Monday, December 8, 2008

** LIFE IN THE 1500'S ***

The next time you are washing your hands and complain because the water temperature isn't just how you like it, think about how things used to be. Here are some facts about the 1500s:


Most people got married in June because they took their yearly bath in May, and still smelled pretty good by June. However, they were starting to smell, so brides carried a bouquet of flowers to hide the body odor. Hence the custom today of carrying a bouquet when getting married.

Baths consisted of a big tub filled with hot water. The man of the house had the privilege of the nice clean water, then all the other sons and men, then the women and finally the children. Last of all the babies. By then the water was so dirty you could actually lose someone in it. Hence the saying, Don't throw the baby out with the Bath water..

Houses had thatched roofs-thick straw-piled high, with no wood underneath. It was the only place for animals to get warm, so all the cats and other small animals (mice, bugs) lived in the roof. When it rained it became slippery and sometimes the animals would slip and fall off the roof. Hence the saying It's raining cats and dogs.

There was nothing to stop things from falling into the house. This posed a real problem in the bedroom where bugs and other droppings could mess up your nice clean bed. Hence, a bed with big posts and a sheet hung over the top afforded some protection. That's how canopy beds came into existence.

The floor was dirt. Only the wealthy had something other than dirt. Hence the saying, Dirt poor. The wealthy had slate floors that would get slippery in the winter when wet, so they spread thresh (straw) on floor to help keep their footing. As the winter wore on, they added more thresh until, when you opened the door, it would all start slipping outside. A piece of wood was placed in the entrance way. Hence the saying a thresh hold.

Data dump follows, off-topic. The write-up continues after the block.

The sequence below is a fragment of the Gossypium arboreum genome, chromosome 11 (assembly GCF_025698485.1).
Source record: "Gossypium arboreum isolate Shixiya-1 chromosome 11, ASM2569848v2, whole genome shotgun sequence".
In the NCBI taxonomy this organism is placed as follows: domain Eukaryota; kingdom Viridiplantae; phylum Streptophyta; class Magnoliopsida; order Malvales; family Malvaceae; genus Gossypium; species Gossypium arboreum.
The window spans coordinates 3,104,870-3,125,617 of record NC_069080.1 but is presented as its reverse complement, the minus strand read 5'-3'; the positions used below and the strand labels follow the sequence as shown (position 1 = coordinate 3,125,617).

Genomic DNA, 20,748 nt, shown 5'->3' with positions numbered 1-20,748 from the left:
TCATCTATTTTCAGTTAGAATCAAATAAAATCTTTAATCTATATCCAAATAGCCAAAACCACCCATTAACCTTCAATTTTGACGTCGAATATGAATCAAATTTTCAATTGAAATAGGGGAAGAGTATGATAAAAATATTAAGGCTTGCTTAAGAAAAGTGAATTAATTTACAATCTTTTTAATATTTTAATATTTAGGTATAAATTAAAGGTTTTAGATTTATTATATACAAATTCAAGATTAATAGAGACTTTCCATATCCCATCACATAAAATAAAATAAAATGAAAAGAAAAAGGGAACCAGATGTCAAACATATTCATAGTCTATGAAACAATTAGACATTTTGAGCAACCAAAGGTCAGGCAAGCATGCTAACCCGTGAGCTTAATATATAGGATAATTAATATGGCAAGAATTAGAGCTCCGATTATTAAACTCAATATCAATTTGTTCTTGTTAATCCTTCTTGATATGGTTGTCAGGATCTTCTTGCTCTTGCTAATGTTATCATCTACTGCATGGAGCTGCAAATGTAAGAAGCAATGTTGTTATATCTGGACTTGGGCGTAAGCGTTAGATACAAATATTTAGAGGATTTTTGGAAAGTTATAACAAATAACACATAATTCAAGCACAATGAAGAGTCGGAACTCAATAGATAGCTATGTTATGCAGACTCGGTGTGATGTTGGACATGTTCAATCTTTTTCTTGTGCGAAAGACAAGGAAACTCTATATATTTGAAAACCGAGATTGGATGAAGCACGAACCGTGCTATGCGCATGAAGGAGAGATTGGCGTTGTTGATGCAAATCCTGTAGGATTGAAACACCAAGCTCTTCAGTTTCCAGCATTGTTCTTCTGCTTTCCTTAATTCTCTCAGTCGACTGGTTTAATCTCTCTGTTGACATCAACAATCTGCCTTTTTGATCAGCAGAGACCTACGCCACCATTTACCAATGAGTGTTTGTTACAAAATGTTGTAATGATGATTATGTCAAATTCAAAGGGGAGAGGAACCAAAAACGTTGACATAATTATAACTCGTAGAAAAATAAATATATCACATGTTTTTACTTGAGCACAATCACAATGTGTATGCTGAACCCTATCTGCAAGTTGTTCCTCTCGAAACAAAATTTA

(Getting quite an education, aren't you?)

In those old days, they cooked in the kitchen with a big kettle that always hung over the fire. Every day they lit the fire and added things to the pot. They ate mostly vegetables and did not get much meat. They would eat the stew for dinner, leaving leftovers in the pot to get cold overnight and then start over the next day. Sometimes stew had food in it that had been there for quite a while. Hence the rhyme, Peas porridge hot, peas porridge cold, peas porridge in the pot nine days old..

Sometimes they could obtain pork, which made them feel quite special. When visitors came over, they would hang up their bacon to show off. It was a sign of wealth that a man could, bring home the bacon. They would cut off a little to share with guests and would all sit around and chew the fat..

Those with money had plates made of pewter. Food with high acid content caused some of the lead to leach onto the food, causing lead poisoning death. This happened most often with tomatoes, so for the next 400 years or so, tomatoes were considered poisonous.

Bread was divided according to status. Workers got the burnt bottom of the loaf, the family got the middle, and guests got the top, or the upper crust.

Lead cups were used to drink ale or whiskey. The combination would sometimes knock a person out for a couple of days. Someone walking along the road would take them for dead and prepare them for burial. They were laid out on the kitchen table for a couple of days and the family would gather around and eat and drink and wait and see if they would wake up. Hence the custom of holding a wake.